What about pictures of herself?

Pictures! Judy flipped through some old photos in an envelope. She had to find something as good as the picture of Stink the time he met the president. Here she was with Santa Claus. But Santa looked like he was snoring. And there she was standing next to Abraham Lincoln (cardboard). No way could she be in the Moody Hall of Fame for having her picture taken with a cardboard president.

Then there was the one where she was facedown on the neighbor’s driveway, throwing a tantrum, because she did NOT want to get her picture taken.

It was no use. Judy could not think of a single thing famous enough for the Moody Hall of Fame.

Judy went back down to the kitchen. The letter magnets on the fridge should have said THE STINK HALL OF FAME.

“So? Where’s your stuff?” Stink asked. “Did you leave it upstairs or something?”

“Or something,” said Judy. She hadn’t even found the crummy old ribbon from the time she won the Viola Swamp Look-Alike Contest in first grade.

“Mom?” Judy asked. “Did you ever get your picture in the paper?”

“Sure,” said Mom. “Lots of times. For the high school glee club.”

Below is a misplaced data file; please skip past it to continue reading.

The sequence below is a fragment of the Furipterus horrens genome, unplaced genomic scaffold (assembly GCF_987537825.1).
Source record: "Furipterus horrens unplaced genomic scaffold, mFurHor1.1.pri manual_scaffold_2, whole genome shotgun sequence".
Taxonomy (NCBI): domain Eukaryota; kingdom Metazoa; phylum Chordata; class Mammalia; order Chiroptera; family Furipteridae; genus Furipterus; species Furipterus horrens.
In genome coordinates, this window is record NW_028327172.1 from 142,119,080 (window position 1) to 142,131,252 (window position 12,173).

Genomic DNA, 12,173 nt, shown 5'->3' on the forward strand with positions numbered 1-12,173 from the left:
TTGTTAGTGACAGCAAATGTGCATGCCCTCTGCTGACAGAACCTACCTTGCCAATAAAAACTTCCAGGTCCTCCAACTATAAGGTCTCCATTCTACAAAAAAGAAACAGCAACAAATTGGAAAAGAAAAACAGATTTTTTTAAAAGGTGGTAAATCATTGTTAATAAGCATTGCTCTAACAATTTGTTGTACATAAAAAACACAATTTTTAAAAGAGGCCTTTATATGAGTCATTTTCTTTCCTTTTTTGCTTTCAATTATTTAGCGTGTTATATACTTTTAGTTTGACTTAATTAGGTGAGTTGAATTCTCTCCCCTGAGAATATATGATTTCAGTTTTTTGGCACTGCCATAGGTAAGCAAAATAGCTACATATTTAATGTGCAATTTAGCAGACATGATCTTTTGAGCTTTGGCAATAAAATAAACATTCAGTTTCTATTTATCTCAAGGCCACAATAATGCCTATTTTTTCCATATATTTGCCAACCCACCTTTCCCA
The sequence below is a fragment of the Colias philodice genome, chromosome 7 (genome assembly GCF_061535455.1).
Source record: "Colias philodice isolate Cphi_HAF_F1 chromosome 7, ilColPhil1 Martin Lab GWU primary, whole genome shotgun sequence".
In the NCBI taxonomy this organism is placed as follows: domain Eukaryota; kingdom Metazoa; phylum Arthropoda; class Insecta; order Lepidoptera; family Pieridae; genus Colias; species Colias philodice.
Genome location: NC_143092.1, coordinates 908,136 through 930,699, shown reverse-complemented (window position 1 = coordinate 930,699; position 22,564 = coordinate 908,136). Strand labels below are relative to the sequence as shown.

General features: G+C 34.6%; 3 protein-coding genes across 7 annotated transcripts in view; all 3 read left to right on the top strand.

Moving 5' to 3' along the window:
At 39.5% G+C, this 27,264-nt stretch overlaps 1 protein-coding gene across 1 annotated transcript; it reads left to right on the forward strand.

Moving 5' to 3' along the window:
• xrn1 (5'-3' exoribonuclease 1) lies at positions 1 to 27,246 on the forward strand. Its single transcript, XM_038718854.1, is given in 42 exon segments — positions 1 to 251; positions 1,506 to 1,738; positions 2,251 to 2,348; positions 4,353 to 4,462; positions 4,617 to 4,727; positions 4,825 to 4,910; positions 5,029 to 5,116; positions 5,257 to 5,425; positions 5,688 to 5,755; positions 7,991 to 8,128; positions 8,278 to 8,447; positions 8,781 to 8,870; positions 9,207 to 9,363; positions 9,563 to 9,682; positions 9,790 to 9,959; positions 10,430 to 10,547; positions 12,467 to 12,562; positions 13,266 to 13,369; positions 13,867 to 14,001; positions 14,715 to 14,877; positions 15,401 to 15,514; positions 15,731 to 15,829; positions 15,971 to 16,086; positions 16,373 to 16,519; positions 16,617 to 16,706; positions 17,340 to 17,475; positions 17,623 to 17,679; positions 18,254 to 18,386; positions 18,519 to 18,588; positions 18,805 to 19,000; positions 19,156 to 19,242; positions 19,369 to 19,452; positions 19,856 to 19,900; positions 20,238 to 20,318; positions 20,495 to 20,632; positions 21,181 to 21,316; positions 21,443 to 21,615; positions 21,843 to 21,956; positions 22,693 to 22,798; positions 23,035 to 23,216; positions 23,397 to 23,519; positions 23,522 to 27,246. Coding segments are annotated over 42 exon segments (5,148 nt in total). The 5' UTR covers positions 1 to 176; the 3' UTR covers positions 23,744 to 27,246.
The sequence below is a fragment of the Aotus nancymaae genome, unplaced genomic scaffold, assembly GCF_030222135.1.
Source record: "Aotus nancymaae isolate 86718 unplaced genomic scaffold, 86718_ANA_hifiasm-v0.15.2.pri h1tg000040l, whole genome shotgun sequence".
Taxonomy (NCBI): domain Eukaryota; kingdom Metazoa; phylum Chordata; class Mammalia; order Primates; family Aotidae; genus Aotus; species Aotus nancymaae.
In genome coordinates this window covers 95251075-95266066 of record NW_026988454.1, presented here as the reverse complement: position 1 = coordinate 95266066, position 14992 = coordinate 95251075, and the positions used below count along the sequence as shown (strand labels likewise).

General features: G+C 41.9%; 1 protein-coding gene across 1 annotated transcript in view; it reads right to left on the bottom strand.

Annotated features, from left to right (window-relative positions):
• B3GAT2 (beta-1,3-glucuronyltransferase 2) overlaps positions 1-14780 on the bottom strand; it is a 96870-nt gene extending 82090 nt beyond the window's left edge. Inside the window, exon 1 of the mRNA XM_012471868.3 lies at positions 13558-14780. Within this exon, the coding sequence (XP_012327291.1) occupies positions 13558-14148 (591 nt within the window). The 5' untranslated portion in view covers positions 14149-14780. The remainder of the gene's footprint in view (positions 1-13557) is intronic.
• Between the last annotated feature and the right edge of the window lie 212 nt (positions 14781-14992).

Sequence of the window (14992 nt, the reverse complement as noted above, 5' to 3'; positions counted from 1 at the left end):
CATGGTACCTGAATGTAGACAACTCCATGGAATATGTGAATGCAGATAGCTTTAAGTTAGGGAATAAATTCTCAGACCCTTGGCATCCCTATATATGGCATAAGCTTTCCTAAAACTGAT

“What’s
glee
?” asked Stink.


Glee
means being happy,” Mom told him, “or cheerful.”

“They put your picture in the paper just for being happy?” asked Judy.

“No.” Mom laughed. “Glee club is a singing group.” Judy did not think anybody would take
her
picture just for being happy. Or for singing songs about it.

“How about you, Dad?” asked Judy.

“They said my name on the radio once for having the right answer to a quiz-show question.”

“What was the question?” asked Stink.

“How many presidents were born in Virginia?”

“How many?” asked Stink and Judy.

“Eight.”

“Wow,” said Judy.

“Aren’t you going to ask me?” asked Stink.

“You never had your picture in the paper,” said Judy.

“Yes, I did, didn’t I, Mom?” Stink asked. “It’s in my baby scrapbook.”

“You’ve heard that story, Judy, about how we waited too long to leave for the hospital and your brother was born in the back of the Jeep.”

“I was even on TV! On the news!”

“Oh, yeah,” said Judy. “Thanks for reminding me.”

It wasn’t fair. Her own stinky brother got to be on the real live news. She, Judy Moody, was not even famous enough for the refrigerator.

BOOK: Judy Moody Gets Famous!